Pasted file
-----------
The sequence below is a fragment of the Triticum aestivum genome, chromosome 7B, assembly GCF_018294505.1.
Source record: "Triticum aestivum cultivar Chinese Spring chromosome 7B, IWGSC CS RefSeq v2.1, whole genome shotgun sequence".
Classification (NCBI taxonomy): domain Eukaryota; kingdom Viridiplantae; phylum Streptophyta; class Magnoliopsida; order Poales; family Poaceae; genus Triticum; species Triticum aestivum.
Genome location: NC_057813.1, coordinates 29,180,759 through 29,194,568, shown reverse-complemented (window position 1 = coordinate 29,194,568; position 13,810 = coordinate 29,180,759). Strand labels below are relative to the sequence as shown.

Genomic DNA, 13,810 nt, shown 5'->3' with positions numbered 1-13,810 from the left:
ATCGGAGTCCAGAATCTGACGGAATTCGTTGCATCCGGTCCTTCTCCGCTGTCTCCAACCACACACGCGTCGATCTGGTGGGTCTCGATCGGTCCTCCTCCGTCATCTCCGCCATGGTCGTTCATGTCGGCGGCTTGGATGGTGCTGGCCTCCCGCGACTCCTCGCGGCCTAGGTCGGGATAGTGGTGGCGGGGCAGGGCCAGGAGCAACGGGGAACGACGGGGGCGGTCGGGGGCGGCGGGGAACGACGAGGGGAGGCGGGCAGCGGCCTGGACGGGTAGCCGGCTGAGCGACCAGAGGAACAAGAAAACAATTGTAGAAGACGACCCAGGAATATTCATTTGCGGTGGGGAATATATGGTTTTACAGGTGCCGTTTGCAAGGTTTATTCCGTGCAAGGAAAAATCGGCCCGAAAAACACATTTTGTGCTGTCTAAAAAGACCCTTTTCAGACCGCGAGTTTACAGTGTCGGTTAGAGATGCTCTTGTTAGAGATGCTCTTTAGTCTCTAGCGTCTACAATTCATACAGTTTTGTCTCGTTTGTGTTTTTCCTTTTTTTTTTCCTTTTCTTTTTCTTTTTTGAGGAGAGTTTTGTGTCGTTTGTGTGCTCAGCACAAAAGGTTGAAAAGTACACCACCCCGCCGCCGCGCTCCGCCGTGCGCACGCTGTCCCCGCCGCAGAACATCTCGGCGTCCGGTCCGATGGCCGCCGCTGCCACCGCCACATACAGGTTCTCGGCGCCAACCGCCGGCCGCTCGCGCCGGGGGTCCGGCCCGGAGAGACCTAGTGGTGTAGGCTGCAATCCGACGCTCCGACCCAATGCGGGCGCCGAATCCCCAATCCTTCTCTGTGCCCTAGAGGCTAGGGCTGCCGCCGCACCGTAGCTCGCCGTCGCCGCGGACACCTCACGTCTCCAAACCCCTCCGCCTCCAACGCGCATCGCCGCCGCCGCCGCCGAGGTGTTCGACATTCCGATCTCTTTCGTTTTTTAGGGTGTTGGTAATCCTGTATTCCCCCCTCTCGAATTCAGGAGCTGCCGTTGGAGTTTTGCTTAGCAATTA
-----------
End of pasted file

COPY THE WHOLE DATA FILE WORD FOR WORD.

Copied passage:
The sequence below is a fragment of the Triticum aestivum genome, chromosome 7B, assembly GCF_018294505.1.
Source record: "Triticum aestivum cultivar Chinese Spring chromosome 7B, IWGSC CS RefSeq v2.1, whole genome shotgun sequence".
Classification (NCBI taxonomy): domain Eukaryota; kingdom Viridiplantae; phylum Streptophyta; class Magnoliopsida; order Poales; family Poaceae; genus Triticum; species Triticum aestivum.
Genome location: NC_057813.1, coordinates 29,180,759 through 29,194,568, shown reverse-complemented (window position 1 = coordinate 29,194,568; position 13,810 = coordinate 29,180,759). Strand labels below are relative to the sequence as shown.

Genomic DNA, 13,810 nt, shown 5'->3' with positions numbered 1-13,810 from the left:
ATCGGAGTCCAGAATCTGACGGAATTCGTTGCATCCGGTCCTTCTCCGCTGTCTCCAACCACACACGCGTCGATCTGGTGGGTCTCGATCGGTCCTCCTCCGTCATCTCCGCCATGGTCGTTCATGTCGGCGGCTTGGATGGTGCTGGCCTCCCGCGACTCCTCGCGGCCTAGGTCGGGATAGTGGTGGCGGGGCAGGGCCAGGAGCAACGGGGAACGACGGGGGCGGTCGGGGGCGGCGGGGAACGACGAGGGGAGGCGGGCAGCGGCCTGGACGGGTAGCCGGCTGAGCGACCAGAGGAACAAGAAAACAATTGTAGAAGACGACCCAGGAATATTCATTTGCGGTGGGGAATATATGGTTTTACAGGTGCCGTTTGCAAGGTTTATTCCGTGCAAGGAAAAATCGGCCCGAAAAACACATTTTGTGCTGTCTAAAAAGACCCTTTTCAGACCGCGAGTTTACAGTGTCGGTTAGAGATGCTCTTGTTAGAGATGCTCTTTAGTCTCTAGCGTCTACAATTCATACAGTTTTGTCTCGTTTGTGTTTTTCCTTTTTTTTTTCCTTTTCTTTTTCTTTTTTGAGGAGAGTTTTGTGTCGTTTGTGTGCTCAGCACAAAAGGTTGAAAAGTACACCACCCCGCCGCCGCGCTCCGCCGTGCGCACGCTGTCCCCGCCGCAGAACATCTCGGCGTCCGGTCCGATGGCCGCCGCTGCCACCGCCACATACAGGTTCTCGGCGCCAACCGCCGGCCGCTCGCGCCGGGGGTCCGGCCCGGAGAGACCTAGTGGTGTAGGCTGCAATCCGACGCTCCGACCCAATGCGGGCGCCGAATCCCCAATCCTTCTCTGTGCCCTAGAGGCTAGGGCTGCCGCCGCACCGTAGCTCGCCGTCGCCGCGGACACCTCACGTCTCCAAACCCCTCCGCCTCCAACGCGCATCGCCGCCGCCGCCGCCGAGGTGTTCGACATTCCGATCTCTTTCGTTTTTTAGGGTGTTGGTAATCCTGTATTCCCCCCTCTCGAATTCAGGAGCTGCCGTTGGAGTTTTGCTTAGCAATTA